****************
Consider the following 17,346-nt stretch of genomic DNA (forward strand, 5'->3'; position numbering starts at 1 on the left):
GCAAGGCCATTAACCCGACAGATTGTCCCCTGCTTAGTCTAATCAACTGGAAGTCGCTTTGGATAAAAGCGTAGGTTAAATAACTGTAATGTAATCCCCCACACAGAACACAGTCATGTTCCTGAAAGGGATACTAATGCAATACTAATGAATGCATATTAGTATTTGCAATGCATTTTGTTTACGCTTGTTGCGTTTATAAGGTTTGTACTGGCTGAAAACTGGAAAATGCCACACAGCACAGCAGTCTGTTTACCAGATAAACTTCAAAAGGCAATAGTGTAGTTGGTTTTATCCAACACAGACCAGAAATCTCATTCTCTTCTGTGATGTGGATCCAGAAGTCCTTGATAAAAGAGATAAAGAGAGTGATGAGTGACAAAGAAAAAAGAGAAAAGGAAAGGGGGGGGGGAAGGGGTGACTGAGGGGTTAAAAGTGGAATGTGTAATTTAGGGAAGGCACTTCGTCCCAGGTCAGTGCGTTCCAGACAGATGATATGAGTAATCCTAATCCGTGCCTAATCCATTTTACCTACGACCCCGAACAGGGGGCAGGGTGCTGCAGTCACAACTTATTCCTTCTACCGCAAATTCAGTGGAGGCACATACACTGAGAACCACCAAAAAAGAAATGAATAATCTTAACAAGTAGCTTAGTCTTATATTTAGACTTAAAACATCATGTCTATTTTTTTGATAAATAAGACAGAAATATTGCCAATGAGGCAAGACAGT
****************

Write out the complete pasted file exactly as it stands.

Consider the following 17,346-nt stretch of genomic DNA (forward strand, 5'->3'; position numbering starts at 1 on the left):
GCAAGGCCATTAACCCGACAGATTGTCCCCTGCTTAGTCTAATCAACTGGAAGTCGCTTTGGATAAAAGCGTAGGTTAAATAACTGTAATGTAATCCCCCACACAGAACACAGTCATGTTCCTGAAAGGGATACTAATGCAATACTAATGAATGCATATTAGTATTTGCAATGCATTTTGTTTACGCTTGTTGCGTTTATAAGGTTTGTACTGGCTGAAAACTGGAAAATGCCACACAGCACAGCAGTCTGTTTACCAGATAAACTTCAAAAGGCAATAGTGTAGTTGGTTTTATCCAACACAGACCAGAAATCTCATTCTCTTCTGTGATGTGGATCCAGAAGTCCTTGATAAAAGAGATAAAGAGAGTGATGAGTGACAAAGAAAAAAGAGAAAAGGAAAGGGGGGGGGGAAGGGGTGACTGAGGGGTTAAAAGTGGAATGTGTAATTTAGGGAAGGCACTTCGTCCCAGGTCAGTGCGTTCCAGACAGATGATATGAGTAATCCTAATCCGTGCCTAATCCATTTTACCTACGACCCCGAACAGGGGGCAGGGTGCTGCAGTCACAACTTATTCCTTCTACCGCAAATTCAGTGGAGGCACATACACTGAGAACCACCAAAAAAGAAATGAATAATCTTAACAAGTAGCTTAGTCTTATATTTAGACTTAAAACATCATGTCTATTTTTTTGATAAATAAGACAGAAATATTGCCAATGAGGCAAGACAGT